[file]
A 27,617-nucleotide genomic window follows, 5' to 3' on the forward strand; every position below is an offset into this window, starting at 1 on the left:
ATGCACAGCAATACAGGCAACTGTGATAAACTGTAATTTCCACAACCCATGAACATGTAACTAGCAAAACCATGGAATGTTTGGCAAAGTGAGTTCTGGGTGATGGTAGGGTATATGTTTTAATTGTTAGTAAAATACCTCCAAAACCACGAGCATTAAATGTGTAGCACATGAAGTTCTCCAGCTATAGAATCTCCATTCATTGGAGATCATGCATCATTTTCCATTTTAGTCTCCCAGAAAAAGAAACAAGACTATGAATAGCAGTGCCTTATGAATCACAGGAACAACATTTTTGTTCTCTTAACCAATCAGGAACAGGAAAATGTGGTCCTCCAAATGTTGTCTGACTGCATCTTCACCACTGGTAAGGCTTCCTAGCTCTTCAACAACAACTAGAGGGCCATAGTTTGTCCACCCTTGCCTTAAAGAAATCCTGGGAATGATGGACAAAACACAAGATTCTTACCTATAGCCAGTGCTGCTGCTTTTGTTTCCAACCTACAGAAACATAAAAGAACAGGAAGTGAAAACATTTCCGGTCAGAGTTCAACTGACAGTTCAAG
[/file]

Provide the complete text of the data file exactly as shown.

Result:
A 27,617-nucleotide genomic window follows, 5' to 3' on the forward strand; every position below is an offset into this window, starting at 1 on the left:
ATGCACAGCAATACAGGCAACTGTGATAAACTGTAATTTCCACAACCCATGAACATGTAACTAGCAAAACCATGGAATGTTTGGCAAAGTGAGTTCTGGGTGATGGTAGGGTATATGTTTTAATTGTTAGTAAAATACCTCCAAAACCACGAGCATTAAATGTGTAGCACATGAAGTTCTCCAGCTATAGAATCTCCATTCATTGGAGATCATGCATCATTTTCCATTTTAGTCTCCCAGAAAAAGAAACAAGACTATGAATAGCAGTGCCTTATGAATCACAGGAACAACATTTTTGTTCTCTTAACCAATCAGGAACAGGAAAATGTGGTCCTCCAAATGTTGTCTGACTGCATCTTCACCACTGGTAAGGCTTCCTAGCTCTTCAACAACAACTAGAGGGCCATAGTTTGTCCACCCTTGCCTTAAAGAAATCCTGGGAATGATGGACAAAACACAAGATTCTTACCTATAGCCAGTGCTGCTGCTTTTGTTTCCAACCTACAGAAACATAAAAGAACAGGAAGTGAAAACATTTCCGGTCAGAGTTCAACTGACAGTTCAAG